Lincoln's first inauguration was a bit of a nail-biter, considering he had won after not even having been on the ballot in nine Southern states. Certain people wanted him dead so badly, especially in Baltimore; passing through that city, he grudgingly agreed to let his advisers sneak him out of town 12 hours earlier than scheduled, under cover of night and in a disguise (he put on a hat other than a top hat—I love you, 19th century) because the Baltimore police—the police!—refused to protect him.
As for the above image, according to this site:
While early inaugurations were small, local affairs, by Abraham Lincoln’s first inauguration the crowds had swelled from thousands to tens of thousands, lining the parade route and packing the Capitol grounds. The entire nation shared in the excitement thanks to illustrated weekly newspapers, which delivered images within days of the event to homes across the country. With the nation on the brink of civil war, Abraham Lincoln feared that violence would mar his inauguration day. For the first time during an American presidential inauguration, the primary duty of the military units escorting the president was to protect him rather than to serve a ceremonial role. The inauguration was held on the east front of the Capitol, with the unfinished dome providing a symbolic image of the fragmented nation.
Here are a few choice moments:
Every stage of the campaign was branded a historic moment, each first more historic than the last, so by the time of the inauguration, the word no longer seemed able to describe what was happening. You got the sinking feeling that it was all being mischaracterized, not looked at directly, preemptively shuffled into the dustbin of nostalgia, prepackaged as a memory, passed over.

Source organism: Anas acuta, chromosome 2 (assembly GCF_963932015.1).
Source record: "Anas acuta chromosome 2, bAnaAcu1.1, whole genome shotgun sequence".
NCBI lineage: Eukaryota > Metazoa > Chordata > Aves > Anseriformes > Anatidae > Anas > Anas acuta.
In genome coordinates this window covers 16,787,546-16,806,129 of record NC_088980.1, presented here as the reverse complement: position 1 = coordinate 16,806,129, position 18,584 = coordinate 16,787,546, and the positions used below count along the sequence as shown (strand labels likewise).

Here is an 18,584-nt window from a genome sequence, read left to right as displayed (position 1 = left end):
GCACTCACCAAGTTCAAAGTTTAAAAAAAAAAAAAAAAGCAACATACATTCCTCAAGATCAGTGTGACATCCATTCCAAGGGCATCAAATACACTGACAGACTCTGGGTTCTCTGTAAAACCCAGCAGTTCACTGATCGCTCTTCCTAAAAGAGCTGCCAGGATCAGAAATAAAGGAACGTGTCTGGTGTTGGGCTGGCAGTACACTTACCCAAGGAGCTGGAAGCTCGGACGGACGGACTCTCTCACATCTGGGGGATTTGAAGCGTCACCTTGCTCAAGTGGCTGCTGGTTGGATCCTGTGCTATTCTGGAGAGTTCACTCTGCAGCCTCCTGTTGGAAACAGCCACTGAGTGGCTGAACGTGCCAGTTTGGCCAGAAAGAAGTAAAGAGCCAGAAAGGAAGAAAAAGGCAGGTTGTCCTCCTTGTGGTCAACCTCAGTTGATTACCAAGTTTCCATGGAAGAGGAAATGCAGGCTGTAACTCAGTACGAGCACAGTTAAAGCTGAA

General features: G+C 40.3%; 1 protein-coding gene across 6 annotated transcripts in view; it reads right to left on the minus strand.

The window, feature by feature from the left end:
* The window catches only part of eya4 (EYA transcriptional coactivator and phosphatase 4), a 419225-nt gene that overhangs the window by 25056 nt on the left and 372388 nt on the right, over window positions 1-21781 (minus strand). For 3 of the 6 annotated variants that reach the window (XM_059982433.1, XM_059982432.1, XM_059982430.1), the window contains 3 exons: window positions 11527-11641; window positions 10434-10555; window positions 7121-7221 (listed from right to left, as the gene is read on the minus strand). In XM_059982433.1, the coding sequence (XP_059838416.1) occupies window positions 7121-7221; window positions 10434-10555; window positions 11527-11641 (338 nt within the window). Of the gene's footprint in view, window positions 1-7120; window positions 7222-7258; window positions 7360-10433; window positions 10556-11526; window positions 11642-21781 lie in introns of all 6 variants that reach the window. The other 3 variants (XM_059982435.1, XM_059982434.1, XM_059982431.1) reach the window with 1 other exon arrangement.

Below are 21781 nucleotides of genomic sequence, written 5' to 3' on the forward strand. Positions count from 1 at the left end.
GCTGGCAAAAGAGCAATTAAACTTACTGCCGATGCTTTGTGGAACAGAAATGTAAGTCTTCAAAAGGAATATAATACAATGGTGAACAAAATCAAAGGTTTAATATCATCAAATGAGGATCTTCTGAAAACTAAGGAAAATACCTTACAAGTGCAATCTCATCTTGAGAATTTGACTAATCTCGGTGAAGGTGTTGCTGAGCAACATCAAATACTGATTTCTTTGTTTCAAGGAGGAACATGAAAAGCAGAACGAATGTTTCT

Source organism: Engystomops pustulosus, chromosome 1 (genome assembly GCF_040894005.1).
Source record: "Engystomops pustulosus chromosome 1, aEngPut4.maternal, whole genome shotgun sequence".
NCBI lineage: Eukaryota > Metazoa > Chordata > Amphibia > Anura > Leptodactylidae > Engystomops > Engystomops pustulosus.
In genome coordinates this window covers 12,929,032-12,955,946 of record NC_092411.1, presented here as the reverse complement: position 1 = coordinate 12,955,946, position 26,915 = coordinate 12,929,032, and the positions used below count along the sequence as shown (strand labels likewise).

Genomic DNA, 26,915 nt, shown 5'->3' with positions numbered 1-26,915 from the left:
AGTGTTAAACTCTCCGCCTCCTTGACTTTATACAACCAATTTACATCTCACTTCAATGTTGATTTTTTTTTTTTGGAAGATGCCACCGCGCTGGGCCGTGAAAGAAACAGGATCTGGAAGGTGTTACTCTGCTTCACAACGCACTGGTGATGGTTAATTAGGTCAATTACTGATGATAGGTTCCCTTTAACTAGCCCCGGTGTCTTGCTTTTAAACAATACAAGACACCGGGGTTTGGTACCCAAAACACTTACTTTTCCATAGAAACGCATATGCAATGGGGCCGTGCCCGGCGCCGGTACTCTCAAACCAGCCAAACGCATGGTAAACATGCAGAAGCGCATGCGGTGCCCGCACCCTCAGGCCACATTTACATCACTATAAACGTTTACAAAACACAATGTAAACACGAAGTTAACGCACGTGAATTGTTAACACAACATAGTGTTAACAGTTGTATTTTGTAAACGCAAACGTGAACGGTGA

It was surprising that such a watershed moment, at such an ominous time, was embroidered in such whimsical fluff, details posterity won't remember: the glittering thing affixed to Aretha Franklin's forehead; Rick Warren's storybook-sweet invocation imagining "Dr. King and a great cloud of witnesses... shouting in heaven" while the cutest clouds tumbled by overhead...
But Obama, lately steeped in the work of the famous gloombot Abraham Lincoln, did something darker, had a different idea of the moment.
After the speech there was the expected storm of applause, and then everyone's own inner silence, the formless moment of organizing judgment, and a lot of people ended up saying that they found it wanting. The Stranger's national-politics reporter, Eli Sanders, was disappointed. The speech "was not as great as it could have been," wasn't "soaring" enough, was "without a climax," he blogged. Most committed observers agreed. What did they want from the speech—that speech!—that they didn't get? Wasn't the speech itself the climax? Was the problem that the speech wasn't written for the immediate moment?
Read the whole, rich, moody, questing thing here.
Uhhhhh. I'm sorry. I confused some random guy for P. Diddy.
Is this P. Diddy?
Another amazing image from the inauguration, this one a "gigapixel" panorama of such high resolution you can zoom in on the snipers miles away.
You can also find your coworkers.
And my favorite picture of Bush and Cheney ever, both of their personalities perfectly captured. Bush looking churlish and arrogant, Cheney looking every inch the Super Villain.
UPDATE: Here are some details on the making of this image, from the photographer's blog.
In a November interview with 60 Minutes, a week and a half after the election, Steve Croft asked Michelle and Barack Obama how their lives had changed since the election.
MICHELLE: You know, it's calmed down a bit. I mean, we're— We're back into more of a routine.